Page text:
That’s right. When you ask for a testimonial, ask some specific questions to help your customer on their way. Depending on your business, here’s a list you may consider asking:
- What was your biggest challenge before you found us?
- How did that make you feel?
- Are you able to share the results of buying from us?
- What surprised you about working with us?
- What does life look like now that we have solved your problem?
The key is to focus on the journey you’ve taken your customer through. Both in rational and emotional ways (head and heart).
What were they dealing with before buying from you, what did you do, and how did they benefit?
So instead of “Great work”, you could get something like this:
"I've been embarrassed about my lawn for years but cutting it was a chore I just hated. But then I found Grassroots lawn care, and they transformed my garden within days. My grass is now lusciously green, and my flower borders are magazine-worthy. Finally, I have the garden I've always dreamt of.”
Testimonials that are written with an authentic tone of voice can be equally as powerful. Quick confession time… I once bought an epilator based on this one review:
Almost every business on earth can benefit from positive word-of-mouth. But very few have a process or strategy to generate it.
Yet it’s one of the most powerful and cost-effective forms of marketing. How much could your business benefit from more effort devoted to this most traditional form of media?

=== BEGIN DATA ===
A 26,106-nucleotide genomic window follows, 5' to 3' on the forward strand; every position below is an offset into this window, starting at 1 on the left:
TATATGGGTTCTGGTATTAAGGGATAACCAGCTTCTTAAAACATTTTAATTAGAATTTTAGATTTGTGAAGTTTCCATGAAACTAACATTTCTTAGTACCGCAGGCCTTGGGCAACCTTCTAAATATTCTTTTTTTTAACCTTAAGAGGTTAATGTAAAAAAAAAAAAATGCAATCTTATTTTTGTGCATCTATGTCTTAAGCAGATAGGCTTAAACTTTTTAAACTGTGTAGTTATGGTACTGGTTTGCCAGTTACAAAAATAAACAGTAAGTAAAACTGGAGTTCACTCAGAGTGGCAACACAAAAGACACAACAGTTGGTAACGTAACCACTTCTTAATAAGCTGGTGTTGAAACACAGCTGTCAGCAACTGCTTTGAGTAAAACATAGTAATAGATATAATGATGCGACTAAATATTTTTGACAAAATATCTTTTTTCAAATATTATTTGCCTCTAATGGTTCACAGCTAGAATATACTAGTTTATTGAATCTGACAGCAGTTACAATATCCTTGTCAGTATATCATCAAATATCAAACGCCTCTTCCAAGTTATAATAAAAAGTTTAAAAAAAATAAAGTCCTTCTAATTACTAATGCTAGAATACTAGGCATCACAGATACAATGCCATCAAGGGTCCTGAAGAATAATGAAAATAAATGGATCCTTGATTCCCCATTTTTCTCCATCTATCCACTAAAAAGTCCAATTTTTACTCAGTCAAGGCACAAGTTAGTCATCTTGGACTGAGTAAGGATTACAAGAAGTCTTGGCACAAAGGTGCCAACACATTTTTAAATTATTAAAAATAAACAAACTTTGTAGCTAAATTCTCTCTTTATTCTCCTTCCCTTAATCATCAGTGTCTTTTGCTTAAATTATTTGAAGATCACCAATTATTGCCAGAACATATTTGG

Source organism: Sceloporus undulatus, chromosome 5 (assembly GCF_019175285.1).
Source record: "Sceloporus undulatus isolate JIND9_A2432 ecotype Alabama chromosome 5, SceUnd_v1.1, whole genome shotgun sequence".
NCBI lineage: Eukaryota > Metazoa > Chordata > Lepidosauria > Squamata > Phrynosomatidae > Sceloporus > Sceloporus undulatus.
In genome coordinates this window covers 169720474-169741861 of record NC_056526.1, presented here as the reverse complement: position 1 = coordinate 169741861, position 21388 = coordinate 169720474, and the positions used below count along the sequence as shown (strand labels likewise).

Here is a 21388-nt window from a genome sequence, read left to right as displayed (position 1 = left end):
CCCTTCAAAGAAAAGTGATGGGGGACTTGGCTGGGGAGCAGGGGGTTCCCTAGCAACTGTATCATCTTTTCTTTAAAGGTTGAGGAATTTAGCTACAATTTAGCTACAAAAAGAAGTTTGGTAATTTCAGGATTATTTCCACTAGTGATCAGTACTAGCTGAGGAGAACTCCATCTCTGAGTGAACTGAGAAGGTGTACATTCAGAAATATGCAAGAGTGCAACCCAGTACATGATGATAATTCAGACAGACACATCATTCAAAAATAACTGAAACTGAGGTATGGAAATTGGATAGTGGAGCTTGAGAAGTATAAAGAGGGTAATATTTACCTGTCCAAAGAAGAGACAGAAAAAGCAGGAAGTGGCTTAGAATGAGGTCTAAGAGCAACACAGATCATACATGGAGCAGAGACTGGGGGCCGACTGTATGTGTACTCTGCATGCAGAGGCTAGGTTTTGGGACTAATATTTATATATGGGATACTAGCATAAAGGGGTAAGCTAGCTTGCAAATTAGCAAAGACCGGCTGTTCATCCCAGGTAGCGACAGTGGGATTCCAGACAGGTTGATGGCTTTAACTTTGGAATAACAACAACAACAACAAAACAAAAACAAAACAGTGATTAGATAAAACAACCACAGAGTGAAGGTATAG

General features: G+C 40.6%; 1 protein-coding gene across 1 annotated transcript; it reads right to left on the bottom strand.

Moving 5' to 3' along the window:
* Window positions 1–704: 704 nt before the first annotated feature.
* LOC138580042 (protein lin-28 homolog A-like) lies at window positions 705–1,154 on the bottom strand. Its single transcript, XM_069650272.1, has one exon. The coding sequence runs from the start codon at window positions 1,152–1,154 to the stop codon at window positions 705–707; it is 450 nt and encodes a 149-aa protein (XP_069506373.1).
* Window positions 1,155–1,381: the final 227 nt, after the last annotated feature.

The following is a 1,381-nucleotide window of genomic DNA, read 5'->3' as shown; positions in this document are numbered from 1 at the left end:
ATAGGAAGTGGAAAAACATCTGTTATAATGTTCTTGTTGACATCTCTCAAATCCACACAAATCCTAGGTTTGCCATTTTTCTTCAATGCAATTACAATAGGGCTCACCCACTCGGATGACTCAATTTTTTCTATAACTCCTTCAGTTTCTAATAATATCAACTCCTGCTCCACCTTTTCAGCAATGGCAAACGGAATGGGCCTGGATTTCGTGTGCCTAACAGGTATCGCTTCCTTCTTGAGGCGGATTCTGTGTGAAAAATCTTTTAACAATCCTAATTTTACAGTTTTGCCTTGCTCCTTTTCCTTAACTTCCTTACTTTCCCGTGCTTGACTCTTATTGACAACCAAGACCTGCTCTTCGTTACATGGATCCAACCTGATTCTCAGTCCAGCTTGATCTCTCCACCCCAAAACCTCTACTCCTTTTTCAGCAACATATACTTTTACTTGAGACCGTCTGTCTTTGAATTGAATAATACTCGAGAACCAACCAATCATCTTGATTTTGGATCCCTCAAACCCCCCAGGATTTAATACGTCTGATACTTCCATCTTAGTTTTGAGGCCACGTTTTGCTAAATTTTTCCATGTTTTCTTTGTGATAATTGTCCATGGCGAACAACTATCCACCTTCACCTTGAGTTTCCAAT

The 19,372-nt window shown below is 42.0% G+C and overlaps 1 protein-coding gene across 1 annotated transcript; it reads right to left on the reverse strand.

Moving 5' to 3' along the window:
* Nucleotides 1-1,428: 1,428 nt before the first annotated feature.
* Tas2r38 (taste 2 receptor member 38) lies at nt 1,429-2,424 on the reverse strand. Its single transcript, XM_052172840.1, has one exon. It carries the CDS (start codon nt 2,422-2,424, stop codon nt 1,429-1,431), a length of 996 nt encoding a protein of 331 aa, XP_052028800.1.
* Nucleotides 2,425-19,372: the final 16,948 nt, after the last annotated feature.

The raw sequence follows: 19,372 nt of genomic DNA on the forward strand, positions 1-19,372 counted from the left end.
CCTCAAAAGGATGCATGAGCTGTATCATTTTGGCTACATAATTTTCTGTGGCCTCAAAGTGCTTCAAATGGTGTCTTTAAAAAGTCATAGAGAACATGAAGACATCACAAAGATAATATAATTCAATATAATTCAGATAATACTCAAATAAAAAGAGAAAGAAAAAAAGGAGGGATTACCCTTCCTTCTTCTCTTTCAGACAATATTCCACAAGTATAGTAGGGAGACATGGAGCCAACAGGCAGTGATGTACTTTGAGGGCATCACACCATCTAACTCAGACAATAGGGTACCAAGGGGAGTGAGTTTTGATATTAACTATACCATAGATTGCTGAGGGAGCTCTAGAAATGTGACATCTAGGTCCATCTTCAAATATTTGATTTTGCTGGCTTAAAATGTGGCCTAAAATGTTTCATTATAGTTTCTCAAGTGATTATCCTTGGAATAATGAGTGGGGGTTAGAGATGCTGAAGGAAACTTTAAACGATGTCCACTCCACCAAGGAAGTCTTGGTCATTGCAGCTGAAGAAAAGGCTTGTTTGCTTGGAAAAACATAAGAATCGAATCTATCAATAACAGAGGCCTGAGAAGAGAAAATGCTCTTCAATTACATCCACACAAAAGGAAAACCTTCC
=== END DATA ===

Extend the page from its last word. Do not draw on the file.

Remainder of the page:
Human Marketing System In Summary:
Remember, at the end of every piece of marketing communication is a human. We’re humans, marketing to humans. Pure and simple.
The 6 parts of the human body you should appeal to if you want your marketing to grow sales:
- Heart: Humans are emotional beings. Our feelings rule our thoughts, so appeal to your customer’s hearts and earn their loyalty forever.
- Head: People justify their emotional decisions with logic. So rational marketing messaging is needed to push customers over the line to buy.
- Feet: To move forwards, people use their feet. But customers won’t move forward with a purchase until you show them the way with a clear call to action.
- Eyes and ears: Your business needs to be seen and heard. Attract your customers’ attention with compelling messages and visuals that encourage them to stop, read or listen.
- Hands: It’s normal to put a hand in the air when we want to ask something. For businesses, a core strategy should encourage existing customers to do just that. Raise a hand and ask for more.
- Mouth: For thousands of years, word of mouth has been used to share thoughts, ideas, knowledge and experiences. It is the ultimate form of media, so don’t leave word of mouth to chance.
The human marketing system will break you out of the habit of focussing on a faceless target audience.
It is a holistic view of the customer designed to diagnose marketing weaknesses, and prescribe the path to a healthy marketing system that puts people at the heart of your thinking.
Now it’s your turn.
If you found this post useful, I hope you’ll put what you’ve learnt into action.
What ideas from this post will you implement?
Want help with marketing that grows sales? Book a free 45-minute consultation and I’ll show you how.